April 7, 2010 > Be a D.E.A.R.-encourage your kids to read
Be a D.E.A.R.-encourage your kids to read
Submitted By Sandy Burke
April 12 marks the celebration of the National Drop Everything and Read Day (D.E.A.R), a special reading celebration to remind and encourage families to make reading together on a daily basis a family priority. Sylvan Learning is celebrating National D.E.A.R. Day by providing parents with simple tips to encourage a love of reading year-round.
"Strong reading skills are incredibly important for all subjects in school, therefore it's critical that parents help their children develop these skills early on," says Richard E. Bavaria, Ph.D., senior vice president of education outreach for Sylvan Learning. "The more children read, the more they'll enjoy reading, and the better readers they're likely to become."
Sylvan Learning recommends that parents set aside at least one hour per week - 10 to 15 minutes a day - to do some form of reading activity with their child.
Since it's never too early to start reading with your child, here are 12 tips in honor of National D.E.A.R. Day to help parents nurture their children's reading behaviors:
1. Begin at birth by sharing picture books with your babies. Talking, reading, singing, and listening to newborns and toddlers helps build the knowledge required for success in reading.
2. Recite nursery rhymes and lullabies to newborn babies.
3. When talking with an infant or toddler ask questions and allow pauses to help them develop an understanding of conversation.
4. Narrate your activities to young children to connect the words and their meaning. For example, "I'm putting on your coat." To connect a word with its meaning, point to an object and repeat the word several times.
5. When reading aloud to young children, point to the words as you speak them. You can also follow the sentence with your finger so that children begin to recognize how words appear in a book.
6. Re-read the same book often because children enjoy hearing the same stories again and again. Hearing and seeing familiar words and pictures may help them have an easier time learning to read.
7. Encourage talk and discussion, as this contributes to the development of language skills and can help with reading. Ask everyone around the dinner table to talk about his or her day or current book that he or she is reading.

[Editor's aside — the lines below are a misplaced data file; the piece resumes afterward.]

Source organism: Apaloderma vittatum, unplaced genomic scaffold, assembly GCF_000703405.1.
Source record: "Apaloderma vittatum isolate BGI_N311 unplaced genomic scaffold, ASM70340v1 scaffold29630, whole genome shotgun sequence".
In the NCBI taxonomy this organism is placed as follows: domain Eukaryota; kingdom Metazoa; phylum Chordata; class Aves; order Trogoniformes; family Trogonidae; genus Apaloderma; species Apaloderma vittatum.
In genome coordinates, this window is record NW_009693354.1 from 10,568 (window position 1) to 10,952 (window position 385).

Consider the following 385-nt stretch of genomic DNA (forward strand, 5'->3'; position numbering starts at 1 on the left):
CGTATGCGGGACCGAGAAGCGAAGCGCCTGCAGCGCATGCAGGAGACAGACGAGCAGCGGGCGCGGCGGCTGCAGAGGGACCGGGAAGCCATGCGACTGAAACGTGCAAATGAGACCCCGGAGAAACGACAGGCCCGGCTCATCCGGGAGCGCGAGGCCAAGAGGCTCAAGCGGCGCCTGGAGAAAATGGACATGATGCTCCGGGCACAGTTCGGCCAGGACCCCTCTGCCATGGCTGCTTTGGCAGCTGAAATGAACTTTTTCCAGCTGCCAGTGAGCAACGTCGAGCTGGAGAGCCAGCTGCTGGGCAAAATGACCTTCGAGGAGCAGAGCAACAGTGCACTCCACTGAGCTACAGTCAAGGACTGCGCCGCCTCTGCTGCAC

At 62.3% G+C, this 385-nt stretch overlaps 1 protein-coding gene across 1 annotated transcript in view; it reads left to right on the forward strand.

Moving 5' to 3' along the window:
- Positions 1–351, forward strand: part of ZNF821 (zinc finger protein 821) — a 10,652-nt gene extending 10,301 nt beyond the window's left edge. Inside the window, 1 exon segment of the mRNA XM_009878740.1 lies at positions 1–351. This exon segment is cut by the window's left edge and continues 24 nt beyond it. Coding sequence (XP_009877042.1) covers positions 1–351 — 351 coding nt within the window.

8. Model the reading behavior. Set aside time to read every day.
9. Check with teachers and librarians to confirm the appropriate reading level for your child's age. Get recommendations from them on good age-appropriate books.
10. Research and select books about your children's interests, such as a sport or hobby.
11. Read newspapers and magazines with your children. Reading and telling stories together spark the imagination and helps stimulate good reading and writing skills.
12. Lastly, set up or designate shelves in a child's room for his or her own library.
The Internet can also provide many opportunities for children looking for new and exciting things to read. A free interactive, reading motivation program created by Sylvan Learning-Book Adventure (www.BookAdventure.com) -allows students to choose their own books from more than 7,500 titles, take short comprehension quizzes and redeem their accumulated points for small prizes. Book Adventure also offers teachers and parents resources and tips to help children develop a lifelong love of reading.
For additional tips on instilling the joy of reading and making learning a fun family endeavor, visit the "Parent Resources" area of www.SylvanLearning.com. For more information about Sylvan, call 1-800-31-SUCCESS or visit www.SylvanLearning.com.